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Plant Science Industry Establishes The Compact


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Industry-Developed Liability and Redress Arbitration Framework Is Commitment to Responsible Technology Use

Brussels, 15 September 2010 – CropLife International today announced that The Compact, a clearly defined, efficient, and fair process for countries to file and process claims related to damage to biological diversity caused by living modified organisms (LMOs), is now in force.  Members of the Compact include the six major plant biotechnology providers — BASF, Bayer CropScience, Dow AgroSciences, DuPont, Monsanto, and Syngenta.

“The plant science industry’s commitment to stewardship and the responsible development and use of living modified organisms has helped to ensure there has been no negative impact on biological diversity for over fifteen years of commercialization,” said Denise Dewar, Executive Director of Plant Biotechnology at CropLife International.  “It is this dedication to rigorous science-based risk assessment, risk management and stewardship that has made plant biotechnology an essential tool for farmers as they work to increase crop productivity and reduce agriculture’s environmental footprint.”

The Compact was first introduced in May 2008 to national governments and food value chain stakeholders as a first: an innovative private sector-established option to domestic and international liability laws that provides redress and financial security in the event of damage to biological diversity caused by LMOs.  Since 2008, The Compact’s founding members have developed the framework and guidelines for filing and arbitrating claims.  The Compact defines a clear, science-based process for resolving claims alleging damage to biological diversity where binding decisions are made by independent commissioners and arbitrators under the auspices of the Permanent Court of Arbitration (PCA), located in The Hague.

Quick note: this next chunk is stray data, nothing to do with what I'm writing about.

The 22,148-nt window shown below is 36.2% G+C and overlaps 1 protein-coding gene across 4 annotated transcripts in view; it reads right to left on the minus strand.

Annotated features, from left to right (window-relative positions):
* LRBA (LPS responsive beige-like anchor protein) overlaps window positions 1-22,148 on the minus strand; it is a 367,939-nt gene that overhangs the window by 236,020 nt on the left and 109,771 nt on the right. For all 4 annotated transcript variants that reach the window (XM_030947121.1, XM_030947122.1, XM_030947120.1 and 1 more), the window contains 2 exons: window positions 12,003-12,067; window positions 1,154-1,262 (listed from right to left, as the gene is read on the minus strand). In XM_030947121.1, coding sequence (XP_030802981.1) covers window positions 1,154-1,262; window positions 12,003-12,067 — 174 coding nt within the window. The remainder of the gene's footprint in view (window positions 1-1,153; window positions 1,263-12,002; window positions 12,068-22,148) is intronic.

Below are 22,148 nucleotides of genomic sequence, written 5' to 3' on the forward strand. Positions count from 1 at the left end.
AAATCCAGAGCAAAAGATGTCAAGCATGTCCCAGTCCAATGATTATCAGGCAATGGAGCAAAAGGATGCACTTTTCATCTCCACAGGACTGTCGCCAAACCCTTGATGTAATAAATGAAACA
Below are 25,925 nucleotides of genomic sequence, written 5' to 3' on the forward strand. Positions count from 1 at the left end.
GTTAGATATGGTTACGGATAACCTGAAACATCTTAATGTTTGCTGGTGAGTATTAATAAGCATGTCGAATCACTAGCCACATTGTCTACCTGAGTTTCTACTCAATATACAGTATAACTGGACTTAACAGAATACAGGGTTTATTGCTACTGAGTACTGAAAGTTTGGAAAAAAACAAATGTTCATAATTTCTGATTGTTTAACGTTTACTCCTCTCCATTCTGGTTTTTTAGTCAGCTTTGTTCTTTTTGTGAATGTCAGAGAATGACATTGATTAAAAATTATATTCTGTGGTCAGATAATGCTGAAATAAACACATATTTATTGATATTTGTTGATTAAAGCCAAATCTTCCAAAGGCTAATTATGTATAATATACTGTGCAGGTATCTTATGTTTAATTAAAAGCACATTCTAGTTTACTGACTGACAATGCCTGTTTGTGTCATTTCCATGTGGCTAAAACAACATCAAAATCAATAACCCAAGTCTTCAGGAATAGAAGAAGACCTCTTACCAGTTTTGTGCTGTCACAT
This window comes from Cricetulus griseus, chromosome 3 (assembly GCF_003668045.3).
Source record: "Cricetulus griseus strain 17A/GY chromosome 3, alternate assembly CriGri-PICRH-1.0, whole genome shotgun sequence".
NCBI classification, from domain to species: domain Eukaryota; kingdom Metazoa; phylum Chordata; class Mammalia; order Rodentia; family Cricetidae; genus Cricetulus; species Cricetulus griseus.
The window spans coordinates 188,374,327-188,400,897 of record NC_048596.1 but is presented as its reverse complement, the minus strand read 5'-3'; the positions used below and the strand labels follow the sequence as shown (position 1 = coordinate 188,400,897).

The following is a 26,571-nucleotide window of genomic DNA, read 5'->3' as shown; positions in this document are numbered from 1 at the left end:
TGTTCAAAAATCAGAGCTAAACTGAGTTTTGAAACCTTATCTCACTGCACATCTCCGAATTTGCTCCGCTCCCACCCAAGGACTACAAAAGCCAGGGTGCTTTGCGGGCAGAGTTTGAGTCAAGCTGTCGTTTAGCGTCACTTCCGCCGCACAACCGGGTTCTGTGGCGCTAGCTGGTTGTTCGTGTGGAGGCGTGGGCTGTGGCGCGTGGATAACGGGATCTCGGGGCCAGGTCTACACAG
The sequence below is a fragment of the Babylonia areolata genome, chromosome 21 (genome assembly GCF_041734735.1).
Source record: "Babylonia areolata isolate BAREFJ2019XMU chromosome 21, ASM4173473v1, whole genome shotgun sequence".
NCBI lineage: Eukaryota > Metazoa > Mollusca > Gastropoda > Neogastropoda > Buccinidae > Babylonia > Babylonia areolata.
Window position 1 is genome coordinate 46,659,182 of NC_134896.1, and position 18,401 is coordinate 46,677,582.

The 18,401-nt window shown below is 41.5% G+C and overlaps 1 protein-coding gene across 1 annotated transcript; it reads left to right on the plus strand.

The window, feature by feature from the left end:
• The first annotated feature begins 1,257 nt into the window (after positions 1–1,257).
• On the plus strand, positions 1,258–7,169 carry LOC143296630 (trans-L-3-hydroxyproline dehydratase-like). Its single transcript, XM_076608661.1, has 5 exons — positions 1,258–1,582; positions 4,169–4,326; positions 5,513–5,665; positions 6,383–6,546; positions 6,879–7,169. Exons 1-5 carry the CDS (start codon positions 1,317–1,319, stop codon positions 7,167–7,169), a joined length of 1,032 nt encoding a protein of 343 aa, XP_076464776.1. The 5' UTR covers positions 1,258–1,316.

“There is no doubt that the Compact is at the cutting edge of innovation in the resolution of transnational disputes, a 21st century solution which could hardly have been conceived of only a generation ago,” said Jan Paulsson, President of the International Council for Commercial Arbitration.  “The prospect of neutral decisions, timely decision-making and reliable enforcement on the consensual basis established in the Compact is likely to generate emulation in other technologically advanced fields as well.  One can only applaud The Compact’s members, the Permanent Court of Arbitration, and the world community for forging a unique private-public arbitration regime to address claims of damage to biological diversity from the use of living modified organisms.”  

Today, biotech crops are grown on 134 million hectares in 25 countries, including several major agricultural exporting countries.  Guidelines on the import, transfer, handling, and domestic use of living modified organisms, including how to address damage to biological diversity, can have significant impact on international trade.  The introduction of The Compact provides States assurance of an objective and independent procedure for evaluating and arbitrating claims of, and remedying damage to, biological diversity.  The implementation of such a framework supports smooth trade transactions in the agricultural community.
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